Taking inspiration

I’m not sure if it was last year or the year before but I posted something here about how I felt about being told how much of “an inspiration” I was for what I was achieving. Whether that was one of our earlier half marathons or maybe the twelve races in twelve months, I forget now. But it was incredible to be told that.

Then I watch what I’ve seen tonight at the World Athletics Championships. Mo Farah giving his best but never really looking like it was enough. Incidentally I think I’ve watched Farah run twice live and he’s lost both of those races. Sorry about that.

Then the relative chaos of a 4×100 relay run where the British team always looked in control but you find yourself looking for Usain Bolt at the finish because he was there or thereabouts at the start of his leg but isn’t there now, only for the TV to cut to him lying on the track in obvious pain.
And then to reflect on it all a few moments later and consider that where that British relay team were celebrating,

 I was celebrating myself with my wife a couple of months ago. The relay team cleared their summit just like I cleared my two hour target in Liverpool earlier this year. Or my sub 7 mile. Or sub 24 parkrun.

I look back on my running year so far with immense pride. I’ve cleared so many mountains already. Next week might be another one with it being my first and possibly only competitive 10k of the year. And then there’s the marathon in only a few weeks time.

You can’t help sometimes but watch something like that shocking and excellent relay victory and take something from it. Or when Paula Radcliffe ran her last London Marathon, taking the hand of someone nearby and running in with them, and feel a little bit affected by it.

For so much of the time running is a solitary thing, but it’s those times when you come together with others – whether as competitors, training partners or spectators. That’s when you can step back and take in what you’ve seen or what you’ve done. That acknowledgement of “I’ve been there” or “I’ve seen that” really brings it home.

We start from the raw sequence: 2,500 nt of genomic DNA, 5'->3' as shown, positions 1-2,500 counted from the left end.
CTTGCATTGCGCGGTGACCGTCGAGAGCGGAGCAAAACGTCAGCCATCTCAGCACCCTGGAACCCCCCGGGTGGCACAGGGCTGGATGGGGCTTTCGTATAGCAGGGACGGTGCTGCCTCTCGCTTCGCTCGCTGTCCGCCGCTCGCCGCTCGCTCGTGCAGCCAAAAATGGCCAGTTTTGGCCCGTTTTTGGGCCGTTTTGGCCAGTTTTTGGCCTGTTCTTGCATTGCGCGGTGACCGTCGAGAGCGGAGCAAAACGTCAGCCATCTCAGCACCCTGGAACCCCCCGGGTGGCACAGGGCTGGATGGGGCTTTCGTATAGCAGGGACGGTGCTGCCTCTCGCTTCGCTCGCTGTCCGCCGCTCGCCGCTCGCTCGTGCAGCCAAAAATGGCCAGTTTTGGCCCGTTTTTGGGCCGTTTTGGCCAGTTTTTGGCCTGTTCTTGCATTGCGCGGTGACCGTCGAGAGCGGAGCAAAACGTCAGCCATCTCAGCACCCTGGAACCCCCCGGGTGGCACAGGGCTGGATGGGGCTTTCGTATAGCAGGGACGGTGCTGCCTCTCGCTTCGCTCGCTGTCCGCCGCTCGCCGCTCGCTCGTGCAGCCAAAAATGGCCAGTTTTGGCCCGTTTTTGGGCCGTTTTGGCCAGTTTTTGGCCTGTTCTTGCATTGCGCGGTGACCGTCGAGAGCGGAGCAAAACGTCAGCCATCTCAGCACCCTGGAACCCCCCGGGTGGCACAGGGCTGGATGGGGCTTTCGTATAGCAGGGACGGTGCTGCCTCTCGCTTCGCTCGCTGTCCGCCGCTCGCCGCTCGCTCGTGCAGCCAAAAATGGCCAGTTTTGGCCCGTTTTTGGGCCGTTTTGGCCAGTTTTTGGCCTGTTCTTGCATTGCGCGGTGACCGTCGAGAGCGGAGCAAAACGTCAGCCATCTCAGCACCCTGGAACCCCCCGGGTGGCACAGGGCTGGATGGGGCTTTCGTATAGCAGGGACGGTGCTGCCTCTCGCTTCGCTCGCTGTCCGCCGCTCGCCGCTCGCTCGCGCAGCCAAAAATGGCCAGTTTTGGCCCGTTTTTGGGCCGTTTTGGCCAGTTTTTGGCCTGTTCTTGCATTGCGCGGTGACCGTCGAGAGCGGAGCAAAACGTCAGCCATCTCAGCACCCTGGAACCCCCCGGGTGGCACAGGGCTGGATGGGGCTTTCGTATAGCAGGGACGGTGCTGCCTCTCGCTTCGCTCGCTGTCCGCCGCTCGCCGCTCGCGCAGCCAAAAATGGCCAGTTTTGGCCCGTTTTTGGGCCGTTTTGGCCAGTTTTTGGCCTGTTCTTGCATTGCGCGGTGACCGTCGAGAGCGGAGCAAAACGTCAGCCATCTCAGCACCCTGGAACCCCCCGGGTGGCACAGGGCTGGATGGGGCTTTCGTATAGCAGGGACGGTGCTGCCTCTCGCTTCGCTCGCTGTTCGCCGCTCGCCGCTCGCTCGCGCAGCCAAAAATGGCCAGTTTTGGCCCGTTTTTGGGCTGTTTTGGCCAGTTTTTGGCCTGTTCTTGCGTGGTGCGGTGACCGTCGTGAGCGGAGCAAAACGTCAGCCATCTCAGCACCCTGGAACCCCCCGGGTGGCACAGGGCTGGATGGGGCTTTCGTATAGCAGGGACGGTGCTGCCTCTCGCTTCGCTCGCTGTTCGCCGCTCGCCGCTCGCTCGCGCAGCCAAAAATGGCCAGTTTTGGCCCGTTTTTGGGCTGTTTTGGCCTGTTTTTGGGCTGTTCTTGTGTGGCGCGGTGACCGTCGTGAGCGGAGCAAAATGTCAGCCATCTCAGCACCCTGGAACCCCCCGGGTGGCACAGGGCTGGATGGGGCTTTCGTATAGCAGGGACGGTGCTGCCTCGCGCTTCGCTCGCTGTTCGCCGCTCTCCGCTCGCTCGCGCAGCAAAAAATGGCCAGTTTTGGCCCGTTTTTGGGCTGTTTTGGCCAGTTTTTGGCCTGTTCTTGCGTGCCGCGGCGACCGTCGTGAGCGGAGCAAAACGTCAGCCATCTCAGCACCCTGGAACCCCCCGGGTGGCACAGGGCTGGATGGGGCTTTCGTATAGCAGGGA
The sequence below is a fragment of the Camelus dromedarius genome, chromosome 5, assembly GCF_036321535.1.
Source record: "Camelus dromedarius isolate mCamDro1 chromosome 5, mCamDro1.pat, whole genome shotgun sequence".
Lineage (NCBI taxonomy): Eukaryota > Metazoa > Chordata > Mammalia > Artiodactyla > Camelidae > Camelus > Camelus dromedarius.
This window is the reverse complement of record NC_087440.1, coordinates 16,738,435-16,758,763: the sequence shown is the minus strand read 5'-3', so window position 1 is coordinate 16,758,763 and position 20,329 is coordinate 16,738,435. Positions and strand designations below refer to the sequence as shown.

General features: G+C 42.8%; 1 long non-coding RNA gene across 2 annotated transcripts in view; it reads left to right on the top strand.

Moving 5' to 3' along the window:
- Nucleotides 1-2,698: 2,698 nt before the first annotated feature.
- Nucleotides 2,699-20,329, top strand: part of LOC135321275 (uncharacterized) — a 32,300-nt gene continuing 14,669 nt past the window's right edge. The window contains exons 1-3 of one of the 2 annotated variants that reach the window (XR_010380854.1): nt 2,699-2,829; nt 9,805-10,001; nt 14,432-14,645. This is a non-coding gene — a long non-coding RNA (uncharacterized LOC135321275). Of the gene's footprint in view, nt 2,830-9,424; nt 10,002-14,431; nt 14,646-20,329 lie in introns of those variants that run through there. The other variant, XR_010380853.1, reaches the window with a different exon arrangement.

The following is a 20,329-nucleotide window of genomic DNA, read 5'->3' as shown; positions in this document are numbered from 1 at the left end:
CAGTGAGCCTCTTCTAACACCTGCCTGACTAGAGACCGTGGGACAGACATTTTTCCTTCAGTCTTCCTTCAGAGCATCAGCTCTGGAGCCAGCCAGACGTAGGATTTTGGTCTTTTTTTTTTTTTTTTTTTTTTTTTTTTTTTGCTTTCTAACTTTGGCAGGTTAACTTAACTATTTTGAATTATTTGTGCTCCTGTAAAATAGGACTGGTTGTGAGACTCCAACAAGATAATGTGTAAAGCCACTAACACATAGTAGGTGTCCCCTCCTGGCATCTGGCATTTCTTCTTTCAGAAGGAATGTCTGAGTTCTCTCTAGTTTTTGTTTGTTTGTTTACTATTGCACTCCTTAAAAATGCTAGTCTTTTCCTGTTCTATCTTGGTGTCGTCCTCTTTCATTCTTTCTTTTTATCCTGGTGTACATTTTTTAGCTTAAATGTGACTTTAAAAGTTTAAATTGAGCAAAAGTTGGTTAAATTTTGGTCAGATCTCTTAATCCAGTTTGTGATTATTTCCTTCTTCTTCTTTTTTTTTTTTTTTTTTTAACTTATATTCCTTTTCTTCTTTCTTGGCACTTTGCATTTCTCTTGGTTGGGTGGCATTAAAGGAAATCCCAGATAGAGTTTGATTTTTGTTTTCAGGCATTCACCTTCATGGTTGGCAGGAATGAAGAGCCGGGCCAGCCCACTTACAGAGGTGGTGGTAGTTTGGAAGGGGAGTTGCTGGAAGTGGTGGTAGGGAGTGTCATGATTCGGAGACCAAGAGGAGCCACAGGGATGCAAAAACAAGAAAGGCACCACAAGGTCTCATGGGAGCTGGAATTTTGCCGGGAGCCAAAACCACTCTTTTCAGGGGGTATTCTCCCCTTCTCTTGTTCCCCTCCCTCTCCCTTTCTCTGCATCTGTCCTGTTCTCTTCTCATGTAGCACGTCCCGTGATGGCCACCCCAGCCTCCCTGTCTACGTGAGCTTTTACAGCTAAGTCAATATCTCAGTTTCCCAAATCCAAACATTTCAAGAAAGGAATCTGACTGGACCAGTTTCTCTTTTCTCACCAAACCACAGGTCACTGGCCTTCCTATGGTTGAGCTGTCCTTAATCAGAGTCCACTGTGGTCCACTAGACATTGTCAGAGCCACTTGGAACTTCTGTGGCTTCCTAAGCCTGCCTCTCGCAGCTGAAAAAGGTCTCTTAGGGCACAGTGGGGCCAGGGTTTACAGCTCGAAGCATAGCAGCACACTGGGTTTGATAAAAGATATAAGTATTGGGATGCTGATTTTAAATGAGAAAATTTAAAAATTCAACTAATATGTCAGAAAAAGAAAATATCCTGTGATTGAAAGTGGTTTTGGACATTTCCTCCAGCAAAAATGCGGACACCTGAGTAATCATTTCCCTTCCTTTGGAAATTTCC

I ran down lane 3 or thereabouts of the London Olympic Stadium with my wife next to me, us both holding a Jersey flag. These are the kind of experiences we live and live for. And I look forward to many more.

Miles and holiday smiles

After today’s run I decided it was about time I posted here, but thought I’d focus on my recent running exploits, rather than whatever we’d been up to on holiday recently. I’m going to hold to that save for some running we did in Greece, but suffice to say our holiday in Greece was absolutely fantastic. A brilliant week and we’d certainly love to go back to the same place sometime.

So about that running then. Well our first run was on the way out for our holiday. Sort of. We had an extra day in the UK before our flight to Greece and we decided, on a recommendation, to visit Reigate and go for a run.

I’m struggling to remember now but I think I’d planned to do 12 miles around Reigate Park and its neighbouring Priory Park. It was a hot day and the terrain was decidedly lumpy, as well as more unstable and trail-like than what I’m used to, and in the end I was pretty much spent after 6 and a half. But I hadn’t run very much in the immediate period prior so I had to be happy really.

While we were away we took the opportunity for lots of swimming and a bit of kayaking. Some football too which reminded me that I probably can’t run up and down a football pitch for the full length of a game like I used to be able to.  But we did also make some time for running. Firstly a two miler, which was enough to run to the nearest town and back then towards the end of the holiday an early morning 4.5km around the same sort of route but extending one end of it as far as I could without crossing any main roads. Those runs were tough but fun.